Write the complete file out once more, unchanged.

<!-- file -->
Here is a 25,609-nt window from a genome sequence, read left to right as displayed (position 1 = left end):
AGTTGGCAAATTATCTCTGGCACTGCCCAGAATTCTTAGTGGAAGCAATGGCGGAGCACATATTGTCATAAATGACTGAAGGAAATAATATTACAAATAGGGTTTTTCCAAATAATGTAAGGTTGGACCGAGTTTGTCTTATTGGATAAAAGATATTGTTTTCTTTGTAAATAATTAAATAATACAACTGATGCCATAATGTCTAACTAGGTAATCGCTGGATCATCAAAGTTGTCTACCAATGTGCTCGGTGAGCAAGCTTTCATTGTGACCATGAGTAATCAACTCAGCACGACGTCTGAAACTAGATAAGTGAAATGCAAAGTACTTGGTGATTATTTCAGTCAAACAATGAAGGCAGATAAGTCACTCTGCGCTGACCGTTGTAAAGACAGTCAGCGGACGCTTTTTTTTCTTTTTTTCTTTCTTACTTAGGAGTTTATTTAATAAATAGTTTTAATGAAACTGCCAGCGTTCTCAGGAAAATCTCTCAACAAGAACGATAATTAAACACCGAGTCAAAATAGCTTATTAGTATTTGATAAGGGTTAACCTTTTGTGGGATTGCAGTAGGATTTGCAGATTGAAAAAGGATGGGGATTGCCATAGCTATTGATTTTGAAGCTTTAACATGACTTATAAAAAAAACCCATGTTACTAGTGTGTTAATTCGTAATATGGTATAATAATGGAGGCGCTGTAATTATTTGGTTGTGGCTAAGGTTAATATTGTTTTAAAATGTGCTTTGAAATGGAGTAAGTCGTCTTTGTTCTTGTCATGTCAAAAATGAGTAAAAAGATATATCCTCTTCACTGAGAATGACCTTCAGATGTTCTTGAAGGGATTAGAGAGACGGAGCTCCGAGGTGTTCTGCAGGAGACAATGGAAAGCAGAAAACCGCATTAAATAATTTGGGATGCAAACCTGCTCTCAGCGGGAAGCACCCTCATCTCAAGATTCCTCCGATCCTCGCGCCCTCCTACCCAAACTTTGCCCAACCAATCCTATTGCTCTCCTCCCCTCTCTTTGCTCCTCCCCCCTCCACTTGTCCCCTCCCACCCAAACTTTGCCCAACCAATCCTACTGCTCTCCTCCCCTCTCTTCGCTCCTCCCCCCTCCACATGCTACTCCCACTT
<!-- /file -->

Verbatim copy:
Here is a 25,609-nt window from a genome sequence, read left to right as displayed (position 1 = left end):
AGTTGGCAAATTATCTCTGGCACTGCCCAGAATTCTTAGTGGAAGCAATGGCGGAGCACATATTGTCATAAATGACTGAAGGAAATAATATTACAAATAGGGTTTTTCCAAATAATGTAAGGTTGGACCGAGTTTGTCTTATTGGATAAAAGATATTGTTTTCTTTGTAAATAATTAAATAATACAACTGATGCCATAATGTCTAACTAGGTAATCGCTGGATCATCAAAGTTGTCTACCAATGTGCTCGGTGAGCAAGCTTTCATTGTGACCATGAGTAATCAACTCAGCACGACGTCTGAAACTAGATAAGTGAAATGCAAAGTACTTGGTGATTATTTCAGTCAAACAATGAAGGCAGATAAGTCACTCTGCGCTGACCGTTGTAAAGACAGTCAGCGGACGCTTTTTTTTCTTTTTTTCTTTCTTACTTAGGAGTTTATTTAATAAATAGTTTTAATGAAACTGCCAGCGTTCTCAGGAAAATCTCTCAACAAGAACGATAATTAAACACCGAGTCAAAATAGCTTATTAGTATTTGATAAGGGTTAACCTTTTGTGGGATTGCAGTAGGATTTGCAGATTGAAAAAGGATGGGGATTGCCATAGCTATTGATTTTGAAGCTTTAACATGACTTATAAAAAAAACCCATGTTACTAGTGTGTTAATTCGTAATATGGTATAATAATGGAGGCGCTGTAATTATTTGGTTGTGGCTAAGGTTAATATTGTTTTAAAATGTGCTTTGAAATGGAGTAAGTCGTCTTTGTTCTTGTCATGTCAAAAATGAGTAAAAAGATATATCCTCTTCACTGAGAATGACCTTCAGATGTTCTTGAAGGGATTAGAGAGACGGAGCTCCGAGGTGTTCTGCAGGAGACAATGGAAAGCAGAAAACCGCATTAAATAATTTGGGATGCAAACCTGCTCTCAGCGGGAAGCACCCTCATCTCAAGATTCCTCCGATCCTCGCGCCCTCCTACCCAAACTTTGCCCAACCAATCCTATTGCTCTCCTCCCCTCTCTTTGCTCCTCCCCCCTCCACTTGTCCCCTCCCACCCAAACTTTGCCCAACCAATCCTACTGCTCTCCTCCCCTCTCTTCGCTCCTCCCCCCTCCACATGCTACTCCCACTT